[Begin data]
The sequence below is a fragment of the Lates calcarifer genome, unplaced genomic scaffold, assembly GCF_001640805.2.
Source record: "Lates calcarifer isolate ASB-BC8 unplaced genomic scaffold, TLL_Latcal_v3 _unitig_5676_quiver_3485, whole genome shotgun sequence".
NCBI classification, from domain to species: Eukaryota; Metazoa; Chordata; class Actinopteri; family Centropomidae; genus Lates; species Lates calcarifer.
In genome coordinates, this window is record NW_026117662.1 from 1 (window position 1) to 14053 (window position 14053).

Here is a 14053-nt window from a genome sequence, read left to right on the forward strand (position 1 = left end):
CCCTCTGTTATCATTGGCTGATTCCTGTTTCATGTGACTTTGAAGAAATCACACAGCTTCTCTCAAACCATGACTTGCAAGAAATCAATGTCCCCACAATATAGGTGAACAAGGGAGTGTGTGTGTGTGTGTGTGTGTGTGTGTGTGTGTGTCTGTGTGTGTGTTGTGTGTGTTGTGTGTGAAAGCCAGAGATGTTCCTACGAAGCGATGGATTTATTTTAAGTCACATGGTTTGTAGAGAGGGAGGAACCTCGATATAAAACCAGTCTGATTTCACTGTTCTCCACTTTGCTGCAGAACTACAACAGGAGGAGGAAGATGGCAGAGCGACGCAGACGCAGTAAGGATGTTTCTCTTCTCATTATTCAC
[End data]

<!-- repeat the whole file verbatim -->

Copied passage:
The sequence below is a fragment of the Lates calcarifer genome, unplaced genomic scaffold, assembly GCF_001640805.2.
Source record: "Lates calcarifer isolate ASB-BC8 unplaced genomic scaffold, TLL_Latcal_v3 _unitig_5676_quiver_3485, whole genome shotgun sequence".
NCBI classification, from domain to species: Eukaryota; Metazoa; Chordata; class Actinopteri; family Centropomidae; genus Lates; species Lates calcarifer.
In genome coordinates, this window is record NW_026117662.1 from 1 (window position 1) to 14053 (window position 14053).

Here is a 14053-nt window from a genome sequence, read left to right on the forward strand (position 1 = left end):
CCCTCTGTTATCATTGGCTGATTCCTGTTTCATGTGACTTTGAAGAAATCACACAGCTTCTCTCAAACCATGACTTGCAAGAAATCAATGTCCCCACAATATAGGTGAACAAGGGAGTGTGTGTGTGTGTGTGTGTGTGTGTGTGTGTGTGTCTGTGTGTGTGTTGTGTGTGTTGTGTGTGAAAGCCAGAGATGTTCCTACGAAGCGATGGATTTATTTTAAGTCACATGGTTTGTAGAGAGGGAGGAACCTCGATATAAAACCAGTCTGATTTCACTGTTCTCCACTTTGCTGCAGAACTACAACAGGAGGAGGAAGATGGCAGAGCGACGCAGACGCAGTAAGGATGTTTCTCTTCTCATTATTCAC